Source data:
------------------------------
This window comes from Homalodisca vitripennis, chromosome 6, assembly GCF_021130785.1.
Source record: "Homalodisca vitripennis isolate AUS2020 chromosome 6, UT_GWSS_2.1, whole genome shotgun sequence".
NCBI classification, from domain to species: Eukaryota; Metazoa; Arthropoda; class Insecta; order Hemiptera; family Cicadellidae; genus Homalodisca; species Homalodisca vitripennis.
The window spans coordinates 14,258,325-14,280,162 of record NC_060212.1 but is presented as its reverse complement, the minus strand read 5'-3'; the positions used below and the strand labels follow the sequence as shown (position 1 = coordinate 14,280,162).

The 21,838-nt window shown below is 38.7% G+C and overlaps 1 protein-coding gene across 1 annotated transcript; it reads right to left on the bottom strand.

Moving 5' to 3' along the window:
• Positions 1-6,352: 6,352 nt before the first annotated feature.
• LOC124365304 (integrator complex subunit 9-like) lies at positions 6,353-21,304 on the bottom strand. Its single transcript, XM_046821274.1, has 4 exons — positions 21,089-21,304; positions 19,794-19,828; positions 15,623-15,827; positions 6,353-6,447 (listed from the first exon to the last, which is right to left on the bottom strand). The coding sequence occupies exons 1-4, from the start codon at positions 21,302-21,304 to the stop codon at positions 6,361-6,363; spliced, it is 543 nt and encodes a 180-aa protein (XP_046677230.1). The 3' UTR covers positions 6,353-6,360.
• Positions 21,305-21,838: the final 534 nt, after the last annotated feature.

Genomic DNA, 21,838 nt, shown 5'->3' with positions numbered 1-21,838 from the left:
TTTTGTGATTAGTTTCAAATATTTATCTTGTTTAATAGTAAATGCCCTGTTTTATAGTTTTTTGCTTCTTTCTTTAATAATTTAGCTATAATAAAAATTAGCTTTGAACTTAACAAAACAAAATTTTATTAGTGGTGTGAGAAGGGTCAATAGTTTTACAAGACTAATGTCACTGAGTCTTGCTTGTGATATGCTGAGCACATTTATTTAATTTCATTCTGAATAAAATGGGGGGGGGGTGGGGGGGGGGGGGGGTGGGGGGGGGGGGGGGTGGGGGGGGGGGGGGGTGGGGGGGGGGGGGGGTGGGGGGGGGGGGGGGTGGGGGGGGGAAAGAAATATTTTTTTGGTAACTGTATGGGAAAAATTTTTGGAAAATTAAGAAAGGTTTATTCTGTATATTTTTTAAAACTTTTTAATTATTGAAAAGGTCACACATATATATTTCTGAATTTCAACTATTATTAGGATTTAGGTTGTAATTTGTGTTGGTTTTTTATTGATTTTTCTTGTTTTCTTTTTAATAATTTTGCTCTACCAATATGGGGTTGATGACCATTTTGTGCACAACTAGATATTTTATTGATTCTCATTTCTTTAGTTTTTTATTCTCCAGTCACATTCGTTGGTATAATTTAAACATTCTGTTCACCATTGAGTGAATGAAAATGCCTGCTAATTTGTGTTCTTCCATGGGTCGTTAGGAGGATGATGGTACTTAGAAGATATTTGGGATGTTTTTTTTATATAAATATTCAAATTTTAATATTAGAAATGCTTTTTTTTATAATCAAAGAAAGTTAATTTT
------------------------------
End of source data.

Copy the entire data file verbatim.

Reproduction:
This window comes from Homalodisca vitripennis, chromosome 6, assembly GCF_021130785.1.
Source record: "Homalodisca vitripennis isolate AUS2020 chromosome 6, UT_GWSS_2.1, whole genome shotgun sequence".
NCBI classification, from domain to species: Eukaryota; Metazoa; Arthropoda; class Insecta; order Hemiptera; family Cicadellidae; genus Homalodisca; species Homalodisca vitripennis.
The window spans coordinates 14,258,325-14,280,162 of record NC_060212.1 but is presented as its reverse complement, the minus strand read 5'-3'; the positions used below and the strand labels follow the sequence as shown (position 1 = coordinate 14,280,162).

The 21,838-nt window shown below is 38.7% G+C and overlaps 1 protein-coding gene across 1 annotated transcript; it reads right to left on the bottom strand.

Moving 5' to 3' along the window:
• Positions 1-6,352: 6,352 nt before the first annotated feature.
• LOC124365304 (integrator complex subunit 9-like) lies at positions 6,353-21,304 on the bottom strand. Its single transcript, XM_046821274.1, has 4 exons — positions 21,089-21,304; positions 19,794-19,828; positions 15,623-15,827; positions 6,353-6,447 (listed from the first exon to the last, which is right to left on the bottom strand). The coding sequence occupies exons 1-4, from the start codon at positions 21,302-21,304 to the stop codon at positions 6,361-6,363; spliced, it is 543 nt and encodes a 180-aa protein (XP_046677230.1). The 3' UTR covers positions 6,353-6,360.
• Positions 21,305-21,838: the final 534 nt, after the last annotated feature.

Genomic DNA, 21,838 nt, shown 5'->3' with positions numbered 1-21,838 from the left:
TTTTGTGATTAGTTTCAAATATTTATCTTGTTTAATAGTAAATGCCCTGTTTTATAGTTTTTTGCTTCTTTCTTTAATAATTTAGCTATAATAAAAATTAGCTTTGAACTTAACAAAACAAAATTTTATTAGTGGTGTGAGAAGGGTCAATAGTTTTACAAGACTAATGTCACTGAGTCTTGCTTGTGATATGCTGAGCACATTTATTTAATTTCATTCTGAATAAAATGGGGGGGGGGTGGGGGGGGGGGGGGGTGGGGGGGGGGGGGGGTGGGGGGGGGGGGGGGTGGGGGGGGGGGGGGGTGGGGGGGGGGGGGGGTGGGGGGGGGAAAGAAATATTTTTTTGGTAACTGTATGGGAAAAATTTTTGGAAAATTAAGAAAGGTTTATTCTGTATATTTTTTAAAACTTTTTAATTATTGAAAAGGTCACACATATATATTTCTGAATTTCAACTATTATTAGGATTTAGGTTGTAATTTGTGTTGGTTTTTTATTGATTTTTCTTGTTTTCTTTTTAATAATTTTGCTCTACCAATATGGGGTTGATGACCATTTTGTGCACAACTAGATATTTTATTGATTCTCATTTCTTTAGTTTTTTATTCTCCAGTCACATTCGTTGGTATAATTTAAACATTCTGTTCACCATTGAGTGAATGAAAATGCCTGCTAATTTGTGTTCTTCCATGGGTCGTTAGGAGGATGATGGTACTTAGAAGATATTTGGGATGTTTTTTTTATATAAATATTCAAATTTTAATATTAGAAATGCTTTTTTTTATAATCAAAGAAAGTTAATTTT